AAJ: You taught students in Taiwan and lectured them about how to be positive in life. Can you tell us more about this?

SL: Well, I base my teaching on my own experience. The goal is to increase one's self-confidence and how to achieve this by living a healthy life, proper breathing and discipline. But we shouldn't underestimate the mental aspects, such as the power of positive thinking and being aware of this. I've always kept something in mind I once read in a book of methods. It says that people should not limit their options in advance, because in general, people only use 10% of their capabilities. And if they limit their possibilities beforehand, it will even be less. By playing a lot, a musician also becomes familiar with the instrument and this can also be significant in one's sense of self-esteem. Wishful thinking! And then things can really happen! If you dare to be vulnerable in your music, it can add an extra layer and make your music more appealing. This can also boost your self-confidence. I know I am glad I don't mind anymore and am not afraid to open up.

AAJ: You're busy touring with a variety in bands, all over the world. You often play with younger lesser known musicians. Any special reasons?

SL: Yes, I love to work with foreign musicians, young musicians from the country or city where I perform. It adds something to the band as a whole and because of our cultural differences, interesting things can happen, it is an inspiring experience. Every musician has a certain role to play. We're all equal and valuable, both as soloists and accommodating musicians. Even if I play the lead, I can support another musician in his or her lead too, you can arrange this while on stage together. It's the band as a whole concept. If I were in the audience, listening, I would want to learn about every musician involved, not just the leader of the band. It's about unity; the soloist depends on those surrounding him or her. That's why I am very pleased with Warren because he is such a good accompanist.

AAJ: Let's take a look at your schedule. You went to Taiwan and Bangkok. You went to Indonesia in November last year and headed out to India in December, February is all about Germany, you're off to Singapore in March and in April you're in Brasil. How do you manage, organizing it all?

SL: Most of it is done by myself and I got a lot of paperwork at home to prove it. But I now got someone helping me plan the touring, because with travel schedules and all, it has to be well organized.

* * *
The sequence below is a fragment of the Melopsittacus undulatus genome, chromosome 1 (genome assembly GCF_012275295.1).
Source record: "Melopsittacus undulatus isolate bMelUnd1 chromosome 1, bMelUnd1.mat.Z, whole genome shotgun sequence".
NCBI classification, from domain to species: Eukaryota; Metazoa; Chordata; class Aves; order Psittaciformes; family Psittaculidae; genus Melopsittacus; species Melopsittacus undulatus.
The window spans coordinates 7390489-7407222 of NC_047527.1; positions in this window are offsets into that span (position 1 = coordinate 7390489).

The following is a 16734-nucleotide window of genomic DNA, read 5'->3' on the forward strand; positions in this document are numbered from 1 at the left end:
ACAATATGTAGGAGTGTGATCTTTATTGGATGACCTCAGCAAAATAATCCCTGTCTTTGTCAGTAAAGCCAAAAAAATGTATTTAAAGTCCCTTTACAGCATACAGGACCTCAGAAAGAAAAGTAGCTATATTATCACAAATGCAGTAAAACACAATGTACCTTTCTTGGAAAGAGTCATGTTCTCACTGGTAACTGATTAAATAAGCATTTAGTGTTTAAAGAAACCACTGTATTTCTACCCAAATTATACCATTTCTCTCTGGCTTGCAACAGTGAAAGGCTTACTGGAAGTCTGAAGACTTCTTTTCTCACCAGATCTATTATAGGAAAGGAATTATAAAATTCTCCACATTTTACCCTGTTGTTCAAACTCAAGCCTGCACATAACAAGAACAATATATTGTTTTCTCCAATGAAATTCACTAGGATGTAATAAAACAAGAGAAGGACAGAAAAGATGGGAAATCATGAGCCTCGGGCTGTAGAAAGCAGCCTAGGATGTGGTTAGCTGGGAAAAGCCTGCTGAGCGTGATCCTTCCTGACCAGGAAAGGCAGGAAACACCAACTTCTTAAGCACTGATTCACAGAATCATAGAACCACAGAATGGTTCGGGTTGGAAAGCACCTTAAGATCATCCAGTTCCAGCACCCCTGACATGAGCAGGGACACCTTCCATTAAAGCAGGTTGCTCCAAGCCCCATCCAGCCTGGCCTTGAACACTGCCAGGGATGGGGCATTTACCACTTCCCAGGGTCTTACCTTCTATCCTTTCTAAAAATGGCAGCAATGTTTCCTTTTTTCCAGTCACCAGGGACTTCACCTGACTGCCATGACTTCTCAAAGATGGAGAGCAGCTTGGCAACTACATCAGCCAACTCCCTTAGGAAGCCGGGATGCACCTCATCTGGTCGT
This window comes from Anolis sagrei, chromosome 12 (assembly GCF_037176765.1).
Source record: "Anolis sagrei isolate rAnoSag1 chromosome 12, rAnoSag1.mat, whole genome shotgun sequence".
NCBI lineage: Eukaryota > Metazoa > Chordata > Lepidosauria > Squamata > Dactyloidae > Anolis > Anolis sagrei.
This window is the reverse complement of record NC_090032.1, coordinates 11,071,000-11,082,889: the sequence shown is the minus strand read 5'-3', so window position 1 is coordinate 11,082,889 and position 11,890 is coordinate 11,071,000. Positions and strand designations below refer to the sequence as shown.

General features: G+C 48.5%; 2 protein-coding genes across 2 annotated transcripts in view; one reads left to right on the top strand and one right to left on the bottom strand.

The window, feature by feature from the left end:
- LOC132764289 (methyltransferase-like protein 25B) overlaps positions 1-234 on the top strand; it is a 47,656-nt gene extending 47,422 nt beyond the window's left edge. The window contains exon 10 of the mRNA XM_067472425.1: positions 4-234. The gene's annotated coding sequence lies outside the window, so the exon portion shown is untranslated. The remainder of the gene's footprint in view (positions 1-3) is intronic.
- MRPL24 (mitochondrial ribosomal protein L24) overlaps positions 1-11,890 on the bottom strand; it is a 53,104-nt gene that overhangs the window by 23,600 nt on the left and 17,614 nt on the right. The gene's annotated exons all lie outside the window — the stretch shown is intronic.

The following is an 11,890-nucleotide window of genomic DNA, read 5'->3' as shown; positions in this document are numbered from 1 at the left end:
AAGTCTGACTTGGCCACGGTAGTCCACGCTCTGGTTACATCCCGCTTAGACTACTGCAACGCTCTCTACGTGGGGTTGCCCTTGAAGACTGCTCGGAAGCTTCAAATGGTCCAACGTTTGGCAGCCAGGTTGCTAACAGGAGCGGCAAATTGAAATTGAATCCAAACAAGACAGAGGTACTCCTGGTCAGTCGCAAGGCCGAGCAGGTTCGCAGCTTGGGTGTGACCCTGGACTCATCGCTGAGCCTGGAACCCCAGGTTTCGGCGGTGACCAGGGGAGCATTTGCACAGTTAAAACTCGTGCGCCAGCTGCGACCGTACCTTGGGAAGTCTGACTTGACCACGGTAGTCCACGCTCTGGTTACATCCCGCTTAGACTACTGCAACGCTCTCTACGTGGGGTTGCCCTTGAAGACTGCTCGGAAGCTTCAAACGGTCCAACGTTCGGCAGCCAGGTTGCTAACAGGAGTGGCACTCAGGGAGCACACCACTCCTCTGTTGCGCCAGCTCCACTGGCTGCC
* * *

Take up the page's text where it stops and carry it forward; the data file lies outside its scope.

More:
AAJ: Tell us something about your own label, Laroo Records.

SL: I had a gig at a party once, for the staff and personnel of a factory that manufactured albums for a record company. They didn't pay me cash, but in 1,000 LP's. All I had to do was to provide the recordings. Another record company offered me a contract after they had heard the music I wanted to release on those 1,000 albums. It was 1992, instead of vinyl it was CD. That record company however was only interested in one composition. They wanted to remix it and release it as a single. So I said no and decided to found my own label. The first 1,000 CD's were sold within a week and in the Netherlands alone, 10,000 have been sold and 25,000 CD's worldwide. That wasn't bad for a relatively unknown musician, because that's what I was then. Because of these CD's more people got to know about my music, but it was mostly in the underground scene. Still, if you see how big the cities in China are, there are 33 million people which means twice the size of the Netherlands in just one town! Interest in my music from abroad grew due to those first CD's.

AAJ: Do you have a wish list of musicians you'd like to perform with?

SL: I could say Herbie Hancock and Ron Carter, or McCoy Tyner and Hargrove or Marsalis because I think they're great. But I would want to play with everyone, really. To share a stage is like a conversation, getting to know each other. I like jamming. Especially those huge festivals, like in Montreux? Afterwards there's often a great after jam. Last time we jammed with the John Legend band, for instance. And in South Africa, that was really cool, insane even. Capetown had a fantastic after jam, you meet so many famous musicians there.

AAJ: How would you describe your chosen profession as a musician, what is your drive?

SL: First, I am grateful I can make music all over the world and that it makes me happy. I enjoy it if people enjoy the music I create and am pleased to be able to share my musical experiences with other musicians. Being older now also makes me realize how fortunate I am to be able to live this life. It's what I've been working for all these years. I still work hard for it. The music is what matters most. I invest in myself by being a performing artist and earn a living by it. And to travel to so many countries as an artist, I can see things from wider perspectives and various points of views. I try to stay objective in my opinions, so it won't influence my music wherever I am. People are free to think or feel whatever they want when they listen to my music. It's important to me to take my audience seriously and treat them with respect.

I hope that when they come to my concerts they can forget about their worries and problems and simply have a good time enjoying themselves, feel revived even. I try to reach within, touch their emotion, that's most essential to me. Like there's some sort of atmosphere between the audience and the musicians, on levels of meditation perhaps. I hope I can stimulate this, so the audience feels understood. Especially if I'm in countries where they don't have democracy like we know in the Netherlands. I'd like to bring people together, that's it. I'm more of a diplomat, a musical diplomat.


Saskia Laroo, Real Jazzy (2008)

Saskia Laroo, It's Like Jazz (2004)

Saskia Laroo, Sunset Eyes (1999)

Saskia Laroo, Jazzkia (1999)

Saskia Laroo, Bodymusic (1998)